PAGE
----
Though2012 is not a great film, it does have some interesting pro-science aspectsthat skeptics and science folks should take note of. While John Cusack is thelead star, the hero of the film is really a black scientist, Adrian Helmsley (Chiwetel Ejiofor). Helmsley is thepresident?s chief science advisor, and it is he who first discovers theimpending danger. The film somewhat realistically portrays the difficulties ofscientific uncertainty?how sure do you have to be to sound the alarm? This isnot an academic question, and arises in discussions of scientific prediction ona wide range of topics ranging from asteroid impacts to global warming.

Not only isthe scientist the hero, he is also the film?s major moral compass. There are noevil, white lab-coated scientists in ?2012?, there are only scientists doingtheir best to save humanity (and a few nerds thrown in for good measure). ?2012?is a completely humanistic disaster film; the catastrophes are not the work ofangry gods, nor magic spells,but nature itself. The film shows prayer failing miserably to stop thedestruction (even the Pope in the Vaticangets smacked away; Emmerichtold me he originally wanted to show Meccabeing destroyed, but didn?t want to risk a fatwa). In the end it isscience?hardworking, unglamorous science?that saves the day.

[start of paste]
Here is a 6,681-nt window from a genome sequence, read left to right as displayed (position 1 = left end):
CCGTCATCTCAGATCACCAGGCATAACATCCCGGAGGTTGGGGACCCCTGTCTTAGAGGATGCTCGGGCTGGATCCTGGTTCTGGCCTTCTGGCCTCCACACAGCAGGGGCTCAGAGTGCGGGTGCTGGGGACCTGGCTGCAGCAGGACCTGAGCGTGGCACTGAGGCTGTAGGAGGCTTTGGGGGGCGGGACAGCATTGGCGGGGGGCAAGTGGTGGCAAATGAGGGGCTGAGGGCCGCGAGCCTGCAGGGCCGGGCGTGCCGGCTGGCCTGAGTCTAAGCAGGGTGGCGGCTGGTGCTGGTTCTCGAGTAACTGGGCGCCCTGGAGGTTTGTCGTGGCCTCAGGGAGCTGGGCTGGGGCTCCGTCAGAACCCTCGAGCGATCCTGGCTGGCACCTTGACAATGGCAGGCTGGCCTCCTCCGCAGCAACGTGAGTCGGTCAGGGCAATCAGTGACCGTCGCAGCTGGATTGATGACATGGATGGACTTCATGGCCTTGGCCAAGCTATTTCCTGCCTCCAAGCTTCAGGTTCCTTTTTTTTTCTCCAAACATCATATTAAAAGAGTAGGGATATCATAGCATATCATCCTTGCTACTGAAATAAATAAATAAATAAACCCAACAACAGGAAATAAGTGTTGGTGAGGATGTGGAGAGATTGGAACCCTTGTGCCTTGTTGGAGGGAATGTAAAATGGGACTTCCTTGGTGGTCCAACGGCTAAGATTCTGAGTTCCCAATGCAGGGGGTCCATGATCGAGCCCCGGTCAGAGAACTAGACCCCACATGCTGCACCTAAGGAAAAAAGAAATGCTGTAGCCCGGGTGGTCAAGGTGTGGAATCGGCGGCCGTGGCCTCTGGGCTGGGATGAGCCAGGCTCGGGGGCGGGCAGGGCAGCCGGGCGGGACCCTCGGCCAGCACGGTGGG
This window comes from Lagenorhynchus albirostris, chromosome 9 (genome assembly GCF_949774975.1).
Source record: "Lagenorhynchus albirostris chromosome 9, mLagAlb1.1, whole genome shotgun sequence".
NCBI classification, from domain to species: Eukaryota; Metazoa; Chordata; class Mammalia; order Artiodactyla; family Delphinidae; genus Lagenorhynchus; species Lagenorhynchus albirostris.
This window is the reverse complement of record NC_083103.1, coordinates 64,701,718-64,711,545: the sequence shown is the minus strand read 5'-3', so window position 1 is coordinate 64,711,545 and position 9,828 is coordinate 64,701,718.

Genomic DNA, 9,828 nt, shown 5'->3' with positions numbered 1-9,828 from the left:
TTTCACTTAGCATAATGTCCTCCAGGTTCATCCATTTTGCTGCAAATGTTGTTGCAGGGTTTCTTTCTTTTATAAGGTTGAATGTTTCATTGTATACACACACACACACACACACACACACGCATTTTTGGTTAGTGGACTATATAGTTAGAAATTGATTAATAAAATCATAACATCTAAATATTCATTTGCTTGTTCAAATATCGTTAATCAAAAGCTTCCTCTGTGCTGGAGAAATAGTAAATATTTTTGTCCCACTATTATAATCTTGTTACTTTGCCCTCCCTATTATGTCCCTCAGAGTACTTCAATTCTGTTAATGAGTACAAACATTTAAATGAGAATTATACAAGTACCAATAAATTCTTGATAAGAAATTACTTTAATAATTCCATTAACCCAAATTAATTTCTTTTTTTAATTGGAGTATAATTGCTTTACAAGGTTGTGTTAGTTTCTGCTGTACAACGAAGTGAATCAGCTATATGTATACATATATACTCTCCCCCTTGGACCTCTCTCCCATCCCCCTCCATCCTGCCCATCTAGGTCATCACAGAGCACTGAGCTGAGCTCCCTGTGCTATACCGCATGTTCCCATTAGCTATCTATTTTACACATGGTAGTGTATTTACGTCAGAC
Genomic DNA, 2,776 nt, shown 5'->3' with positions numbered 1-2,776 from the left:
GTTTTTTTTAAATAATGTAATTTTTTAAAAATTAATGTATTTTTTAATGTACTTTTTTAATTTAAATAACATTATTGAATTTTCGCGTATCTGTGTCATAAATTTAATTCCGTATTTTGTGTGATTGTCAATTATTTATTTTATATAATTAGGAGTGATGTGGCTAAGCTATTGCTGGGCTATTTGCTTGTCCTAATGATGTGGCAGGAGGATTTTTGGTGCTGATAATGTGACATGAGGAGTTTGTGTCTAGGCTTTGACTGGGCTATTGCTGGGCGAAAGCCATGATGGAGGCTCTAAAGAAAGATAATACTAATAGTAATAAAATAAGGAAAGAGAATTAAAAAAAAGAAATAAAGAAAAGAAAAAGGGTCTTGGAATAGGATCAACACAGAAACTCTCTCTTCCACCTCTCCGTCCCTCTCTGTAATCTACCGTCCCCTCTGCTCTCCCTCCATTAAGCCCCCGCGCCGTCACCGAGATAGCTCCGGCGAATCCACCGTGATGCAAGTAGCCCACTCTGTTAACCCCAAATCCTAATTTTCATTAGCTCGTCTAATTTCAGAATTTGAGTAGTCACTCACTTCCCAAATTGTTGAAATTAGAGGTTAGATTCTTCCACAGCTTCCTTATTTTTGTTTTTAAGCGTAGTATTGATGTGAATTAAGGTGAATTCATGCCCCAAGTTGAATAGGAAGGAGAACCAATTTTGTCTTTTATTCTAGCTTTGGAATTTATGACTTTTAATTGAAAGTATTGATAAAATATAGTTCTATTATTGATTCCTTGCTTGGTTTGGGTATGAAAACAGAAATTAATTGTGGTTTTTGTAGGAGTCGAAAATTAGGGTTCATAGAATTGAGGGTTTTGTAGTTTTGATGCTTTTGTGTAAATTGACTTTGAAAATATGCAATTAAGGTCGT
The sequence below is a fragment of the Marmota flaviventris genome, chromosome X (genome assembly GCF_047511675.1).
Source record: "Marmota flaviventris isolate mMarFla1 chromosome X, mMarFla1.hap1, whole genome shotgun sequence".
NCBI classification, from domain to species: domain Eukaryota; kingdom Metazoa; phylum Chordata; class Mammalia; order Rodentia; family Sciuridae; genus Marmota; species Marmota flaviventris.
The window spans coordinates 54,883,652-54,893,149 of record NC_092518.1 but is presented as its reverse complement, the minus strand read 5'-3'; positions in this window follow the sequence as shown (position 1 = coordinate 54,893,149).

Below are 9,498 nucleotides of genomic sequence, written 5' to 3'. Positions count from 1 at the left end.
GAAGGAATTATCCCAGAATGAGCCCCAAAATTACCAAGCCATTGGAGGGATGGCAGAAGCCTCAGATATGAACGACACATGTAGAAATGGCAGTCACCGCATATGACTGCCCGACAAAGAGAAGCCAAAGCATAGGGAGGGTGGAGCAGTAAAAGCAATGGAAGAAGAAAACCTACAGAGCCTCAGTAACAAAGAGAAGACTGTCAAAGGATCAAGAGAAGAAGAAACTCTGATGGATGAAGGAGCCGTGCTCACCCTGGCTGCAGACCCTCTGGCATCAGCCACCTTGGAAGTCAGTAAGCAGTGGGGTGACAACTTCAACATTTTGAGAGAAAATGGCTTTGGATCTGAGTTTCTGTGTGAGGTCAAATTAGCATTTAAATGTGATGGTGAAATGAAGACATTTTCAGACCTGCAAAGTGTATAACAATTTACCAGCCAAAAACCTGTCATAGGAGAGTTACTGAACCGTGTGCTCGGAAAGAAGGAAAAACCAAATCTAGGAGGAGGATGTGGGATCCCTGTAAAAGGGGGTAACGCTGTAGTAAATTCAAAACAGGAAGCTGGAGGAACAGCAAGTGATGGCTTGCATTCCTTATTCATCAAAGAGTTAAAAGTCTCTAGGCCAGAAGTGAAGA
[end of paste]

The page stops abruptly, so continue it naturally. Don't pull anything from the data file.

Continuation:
These arewonderful, humanistic, pro-science depictions that I?d hope to see in morefilms; it?s a shame to see them buried amid so many CGI disasters andexplosions in ?2012?.

Benjamin Radford is managingeditor of the Skeptical Inquirer science magazine. He is authoror co-author of three books on skepticism and science literacy. They can befound on his website.

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Benjamin Radford
Contributing Writer
Benjamin Radford is the Bad Science columnist for Live Science and a contributor to He covers pseudoscience, psychology, urban legends and the science behind "unexplained" or mysterious phenomenon. Ben has a master's degree in education and a bachelor's degree in psychology. He has written, edited or contributed to more than 20 books, including "Scientific Paranormal Investigation: How to Solve Unexplained Mysteries" and "Tracking the Chupacabra: The Vampire Beast in Fact, Fiction, and Folklore." He sometimes appears on television but doesn't like to watch himself. He has also written and directed two short films and created a board game.